things most sacred. They had diiferent theories of 
inspiration, and varied very much in theological opin- 
ion ; but to them the Bible, the whole Bible, while it 
was the word of man, was also the Word of God, 
and as such separated by an immeasurable interval 
from every other book. They could cordially adopt 
the language of Dr. Temple, the present Bishop of 
London, at the anniversary of the British and Foreign 
Bible Society in May, 1883. After saying of the 
Bible that it speaks with the authority of its Maker, 
he adds : " I have read many books which do much 
for the human intellect and the human spirit. I 
have read many books which teach and enlighten — 
wdiich sometimes seem, as it were, to be the medium 
of new revelations to the soul ; 1 have read the writ- 
ings of good men and of great men ; I have read the 
writings of great philosoj)hers of old — of men who 
saw far deeper into the truth by the power of won- 
derful intellects, guided, no doubt, by God's provi- 


dence, tlian it was i^ossible for ordinary men to see. 
I have read many books which set before the soul 
the loftiest motives of action, and the most heavenly 
principles to guide the conduct ; and still, wherever 
we turn, as we read them all, we feel that they are 
referred to our own consciences to judge ; that we 
still are called to discriminate, and to say, ' Here I 
accept, and there I reject ; ' and though the man be 
a greater man than 1, still my judgment remains re- 
sponsible for its own decision, and I cannot shift the 
responsibility on any other shoulders than my own. 
And I have read many such books, and have felt 
that 1 have learned much ; and still, for all that, 
there remains the sense that these books, though they 
are my teachers, are not my rulers, and though they 
instruct me they cannot command me. But when I 
turn to the Word of God, it takes me straight, as it 
were, into God's very presence, and gives its mes- 
sage there, by an authority which is His and His 

In view, then, of this singular authority of the 
book, its constituent parts were handled w^ith tender- 
ness and solicitude. There was no temptation to en- 
gage in hazardous speculations or seek after startling 
novelties. The one thing set before them was to 
render the meaning of Holy Writ accessible to the 
humblest reader in a form not inconsistent with its 
divine origin and transcendent importance. The 
whole treatment has been reverential, and the changes 
introduced are in exact consistency with this feeling. 
The revisers, recognizing the simplicity and majesty 


of the old version, sought to perpetuate the same in 
their work, and thus to liave the book in form and 
tone suited to tlie high and holy character of Him by 
whom it was given to men. If they have succeeded 
in this endeavor no reader will find himself needlessly 
shocked in turning its pages. On the contrary he 
w^ill see and feel that it is the same blessed volume 
with which he has long been familiar, out of which 
he was taught in his childhood and from which he 
drew the nutriment of his riper years. Its old con- 
tents and character are all here. It still retains its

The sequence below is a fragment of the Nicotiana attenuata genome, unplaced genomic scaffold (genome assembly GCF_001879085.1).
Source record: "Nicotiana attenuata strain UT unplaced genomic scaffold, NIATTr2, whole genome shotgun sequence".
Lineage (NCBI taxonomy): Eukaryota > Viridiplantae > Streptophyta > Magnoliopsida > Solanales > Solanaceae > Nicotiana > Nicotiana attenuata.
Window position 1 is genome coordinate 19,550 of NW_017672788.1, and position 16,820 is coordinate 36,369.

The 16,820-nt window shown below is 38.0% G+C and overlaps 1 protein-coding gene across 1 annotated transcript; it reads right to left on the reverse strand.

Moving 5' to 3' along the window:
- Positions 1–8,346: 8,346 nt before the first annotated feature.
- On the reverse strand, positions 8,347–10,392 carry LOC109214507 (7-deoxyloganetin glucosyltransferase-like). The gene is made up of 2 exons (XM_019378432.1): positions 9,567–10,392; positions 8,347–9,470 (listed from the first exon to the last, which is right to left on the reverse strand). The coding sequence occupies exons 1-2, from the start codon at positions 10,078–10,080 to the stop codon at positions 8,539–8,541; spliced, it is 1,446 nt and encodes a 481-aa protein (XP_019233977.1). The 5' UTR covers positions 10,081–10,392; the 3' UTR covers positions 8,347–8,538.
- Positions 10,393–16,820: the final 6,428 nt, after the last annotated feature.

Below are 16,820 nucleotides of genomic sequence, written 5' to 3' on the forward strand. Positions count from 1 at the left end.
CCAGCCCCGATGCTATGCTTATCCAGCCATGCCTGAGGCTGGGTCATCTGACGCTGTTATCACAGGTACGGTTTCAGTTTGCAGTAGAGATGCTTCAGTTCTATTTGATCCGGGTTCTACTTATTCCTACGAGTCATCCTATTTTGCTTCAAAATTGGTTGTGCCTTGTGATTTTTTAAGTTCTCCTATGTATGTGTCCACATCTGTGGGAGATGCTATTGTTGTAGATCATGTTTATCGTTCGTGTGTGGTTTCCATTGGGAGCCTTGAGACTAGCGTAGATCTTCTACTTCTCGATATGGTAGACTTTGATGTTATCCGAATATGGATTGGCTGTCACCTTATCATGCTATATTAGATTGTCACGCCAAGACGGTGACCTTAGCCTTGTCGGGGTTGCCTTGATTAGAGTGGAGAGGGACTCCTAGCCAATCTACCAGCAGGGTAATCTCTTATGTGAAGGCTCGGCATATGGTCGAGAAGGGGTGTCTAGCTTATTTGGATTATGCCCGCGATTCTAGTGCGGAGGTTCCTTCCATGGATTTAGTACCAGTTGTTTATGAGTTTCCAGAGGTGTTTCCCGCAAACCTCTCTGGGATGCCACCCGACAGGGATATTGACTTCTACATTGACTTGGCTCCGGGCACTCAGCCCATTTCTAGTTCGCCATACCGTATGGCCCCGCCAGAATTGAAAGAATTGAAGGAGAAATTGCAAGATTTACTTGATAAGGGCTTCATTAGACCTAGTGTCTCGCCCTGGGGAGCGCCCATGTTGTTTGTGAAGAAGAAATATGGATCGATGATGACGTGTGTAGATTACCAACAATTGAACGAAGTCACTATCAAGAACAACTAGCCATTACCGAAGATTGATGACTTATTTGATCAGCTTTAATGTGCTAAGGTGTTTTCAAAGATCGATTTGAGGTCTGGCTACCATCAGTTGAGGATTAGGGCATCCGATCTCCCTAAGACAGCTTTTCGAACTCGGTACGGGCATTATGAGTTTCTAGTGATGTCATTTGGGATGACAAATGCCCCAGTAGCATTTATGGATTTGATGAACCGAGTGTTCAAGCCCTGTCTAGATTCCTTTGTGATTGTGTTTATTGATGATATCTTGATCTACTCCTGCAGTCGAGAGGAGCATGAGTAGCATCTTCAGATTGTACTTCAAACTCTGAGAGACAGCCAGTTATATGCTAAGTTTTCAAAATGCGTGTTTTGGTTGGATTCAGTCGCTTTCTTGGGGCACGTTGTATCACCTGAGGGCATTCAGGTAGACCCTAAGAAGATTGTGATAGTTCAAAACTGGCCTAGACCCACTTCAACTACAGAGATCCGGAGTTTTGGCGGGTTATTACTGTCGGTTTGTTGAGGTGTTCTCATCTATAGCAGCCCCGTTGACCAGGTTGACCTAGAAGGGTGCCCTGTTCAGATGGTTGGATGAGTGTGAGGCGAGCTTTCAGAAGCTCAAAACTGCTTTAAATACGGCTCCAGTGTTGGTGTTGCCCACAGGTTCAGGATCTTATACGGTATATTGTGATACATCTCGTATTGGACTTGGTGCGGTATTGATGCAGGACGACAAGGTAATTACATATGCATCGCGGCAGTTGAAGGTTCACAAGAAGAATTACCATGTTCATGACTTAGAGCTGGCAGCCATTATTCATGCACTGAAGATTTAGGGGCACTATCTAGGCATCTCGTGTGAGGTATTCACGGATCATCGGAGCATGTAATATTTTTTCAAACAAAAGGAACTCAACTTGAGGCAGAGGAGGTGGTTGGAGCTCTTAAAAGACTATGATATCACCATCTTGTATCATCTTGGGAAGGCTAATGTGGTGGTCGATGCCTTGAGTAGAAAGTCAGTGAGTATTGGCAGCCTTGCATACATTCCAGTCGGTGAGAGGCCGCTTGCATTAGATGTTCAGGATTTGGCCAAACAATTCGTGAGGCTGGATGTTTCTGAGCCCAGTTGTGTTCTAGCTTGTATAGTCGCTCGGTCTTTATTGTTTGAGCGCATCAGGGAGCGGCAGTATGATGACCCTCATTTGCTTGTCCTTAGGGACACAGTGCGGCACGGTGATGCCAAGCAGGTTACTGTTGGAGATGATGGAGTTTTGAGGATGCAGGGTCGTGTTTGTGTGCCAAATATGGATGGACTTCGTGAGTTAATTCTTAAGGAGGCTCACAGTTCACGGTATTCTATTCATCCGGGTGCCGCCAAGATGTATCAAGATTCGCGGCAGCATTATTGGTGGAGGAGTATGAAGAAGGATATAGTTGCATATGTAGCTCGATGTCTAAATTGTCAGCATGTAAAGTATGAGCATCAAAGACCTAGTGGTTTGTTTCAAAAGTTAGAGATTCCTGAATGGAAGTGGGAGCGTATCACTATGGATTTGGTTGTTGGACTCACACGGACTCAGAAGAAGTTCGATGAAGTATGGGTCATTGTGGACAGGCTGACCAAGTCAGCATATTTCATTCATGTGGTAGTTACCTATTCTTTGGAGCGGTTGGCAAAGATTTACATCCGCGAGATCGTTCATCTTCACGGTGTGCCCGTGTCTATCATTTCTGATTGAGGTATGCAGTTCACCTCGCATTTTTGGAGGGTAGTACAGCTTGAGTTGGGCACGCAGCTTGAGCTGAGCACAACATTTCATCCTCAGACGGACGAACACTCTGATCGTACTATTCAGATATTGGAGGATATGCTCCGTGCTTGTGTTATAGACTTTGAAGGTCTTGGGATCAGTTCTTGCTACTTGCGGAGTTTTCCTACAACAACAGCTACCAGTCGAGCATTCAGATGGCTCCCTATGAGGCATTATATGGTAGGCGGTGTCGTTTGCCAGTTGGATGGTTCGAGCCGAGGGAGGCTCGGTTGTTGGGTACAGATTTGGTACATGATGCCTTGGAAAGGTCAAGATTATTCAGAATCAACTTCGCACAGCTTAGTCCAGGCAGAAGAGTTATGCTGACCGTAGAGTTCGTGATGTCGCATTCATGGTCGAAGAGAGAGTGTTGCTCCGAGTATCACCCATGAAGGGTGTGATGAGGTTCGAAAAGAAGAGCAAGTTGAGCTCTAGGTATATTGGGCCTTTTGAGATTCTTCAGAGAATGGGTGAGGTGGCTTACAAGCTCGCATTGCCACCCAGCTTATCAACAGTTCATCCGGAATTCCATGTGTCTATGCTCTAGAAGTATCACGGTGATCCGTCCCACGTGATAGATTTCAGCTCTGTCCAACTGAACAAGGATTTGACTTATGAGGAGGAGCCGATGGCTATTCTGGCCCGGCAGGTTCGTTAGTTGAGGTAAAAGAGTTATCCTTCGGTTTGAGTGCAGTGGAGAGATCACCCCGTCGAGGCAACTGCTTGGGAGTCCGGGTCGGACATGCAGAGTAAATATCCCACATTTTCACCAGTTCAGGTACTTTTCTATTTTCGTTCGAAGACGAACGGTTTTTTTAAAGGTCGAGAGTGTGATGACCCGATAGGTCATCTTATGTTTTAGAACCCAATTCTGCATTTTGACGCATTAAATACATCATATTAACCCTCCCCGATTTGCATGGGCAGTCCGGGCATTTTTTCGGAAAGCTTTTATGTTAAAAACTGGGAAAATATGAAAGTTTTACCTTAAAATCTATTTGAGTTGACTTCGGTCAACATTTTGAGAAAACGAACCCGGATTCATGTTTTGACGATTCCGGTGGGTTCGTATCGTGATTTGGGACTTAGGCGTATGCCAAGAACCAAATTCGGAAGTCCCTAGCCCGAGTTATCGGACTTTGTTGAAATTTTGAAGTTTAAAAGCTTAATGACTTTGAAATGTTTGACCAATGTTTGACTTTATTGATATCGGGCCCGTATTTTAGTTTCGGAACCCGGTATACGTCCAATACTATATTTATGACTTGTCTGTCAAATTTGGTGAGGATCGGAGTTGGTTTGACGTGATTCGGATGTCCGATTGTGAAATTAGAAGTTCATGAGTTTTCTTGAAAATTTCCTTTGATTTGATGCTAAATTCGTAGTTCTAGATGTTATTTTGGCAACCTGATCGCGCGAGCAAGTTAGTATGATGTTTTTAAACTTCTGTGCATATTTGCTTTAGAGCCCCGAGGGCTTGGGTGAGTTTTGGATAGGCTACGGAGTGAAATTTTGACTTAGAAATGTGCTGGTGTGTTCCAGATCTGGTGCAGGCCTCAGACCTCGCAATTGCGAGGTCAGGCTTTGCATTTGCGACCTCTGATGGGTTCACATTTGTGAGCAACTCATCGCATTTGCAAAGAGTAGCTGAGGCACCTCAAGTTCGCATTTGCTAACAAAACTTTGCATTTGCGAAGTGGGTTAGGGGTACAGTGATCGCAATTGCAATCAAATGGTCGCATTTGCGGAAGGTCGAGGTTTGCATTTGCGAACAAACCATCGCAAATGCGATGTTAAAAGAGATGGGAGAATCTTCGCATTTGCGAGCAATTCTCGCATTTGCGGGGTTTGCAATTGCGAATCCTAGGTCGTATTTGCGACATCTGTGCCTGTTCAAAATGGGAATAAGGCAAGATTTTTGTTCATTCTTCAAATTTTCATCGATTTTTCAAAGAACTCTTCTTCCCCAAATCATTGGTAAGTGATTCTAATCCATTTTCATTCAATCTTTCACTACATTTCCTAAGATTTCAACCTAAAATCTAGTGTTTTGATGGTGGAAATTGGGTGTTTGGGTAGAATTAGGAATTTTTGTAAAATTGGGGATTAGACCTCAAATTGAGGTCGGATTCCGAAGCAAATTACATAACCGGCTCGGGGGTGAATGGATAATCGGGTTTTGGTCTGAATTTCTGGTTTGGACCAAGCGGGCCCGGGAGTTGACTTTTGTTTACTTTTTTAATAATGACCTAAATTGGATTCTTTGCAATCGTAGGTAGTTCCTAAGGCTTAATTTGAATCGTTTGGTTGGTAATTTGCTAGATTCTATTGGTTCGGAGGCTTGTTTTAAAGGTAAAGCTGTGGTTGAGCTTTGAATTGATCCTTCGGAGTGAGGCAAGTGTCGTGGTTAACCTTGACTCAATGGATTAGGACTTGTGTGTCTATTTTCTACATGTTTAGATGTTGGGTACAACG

ineffaceable stamp of truth, holiness and majesty, 
rightly representing Him from whom it has come 
and appealing to whatever is deepest and most imi- 
versal in our nature. It is the voice of God in the 
language of men. 

Y. Simplicity of Style. — The interest of the gen- 
eral body of English readers has been kept in view 
from the beginning, and has controlled the decision 
of many a vexed question. It is said of the returned 
exiles in the days of Nehemiah (Neh. viii. 8) that 
the Levites met the assembled people in Jerusalem, 
and they " read in the book, in the law of God, dis- 
tinctly ; and they gave the sense so that they under- 
stood the reading. " This seems to imply an exposi- 
tion of the sacred words on the part of Ezra and his 
associates, and so far as that is concerned the revisers 
were careful not to imitate them. They drew the 
line as accurately as possible between interpretation 
and translation. The former made no part of their 
work, while the latter was their fixed aim. And so 
far as the business of Ezra was to make the people 


who had become more familiar with Aramaic tlian 
with Hebrew, understand what the hving oracles 
said, it furnishes the model followed bj the authors 
of the revision. Thej did not seek to please the 
learned or cultivated classes, but to meet the wants 
of plain people of average intelligence and education, 
by making the version such that its meaning would 
b^ obvious to any attentive reader. They had before 
them an admirable standard in the work of the schol- 
ars whom King James called together, excepting so 
far as the progress of the language has modified the 
signification of many words ; and the constant en- 
deavor was to assimilate new renderino^s to those 
already in existence. They wished to make the book 
smooth, flowing and rhythmical, but, above all, per- 
spicuous and plain. This is the first requisite of a 
translation, that for the lack of which there is and can 
be no compensation. Obscure, ambiguous renderings, 
or such as are couched in words not in ordinary use, 
are utter failures. The ordinary reader might just 
as well be left to the original Hebrew, for it would 
teach him as much as a version clothed in words and 
phrases and idioms not in familiar use. 

Yet the other extreme of adopting a phraseology 
inconsistent with the dignity of the divine oracles is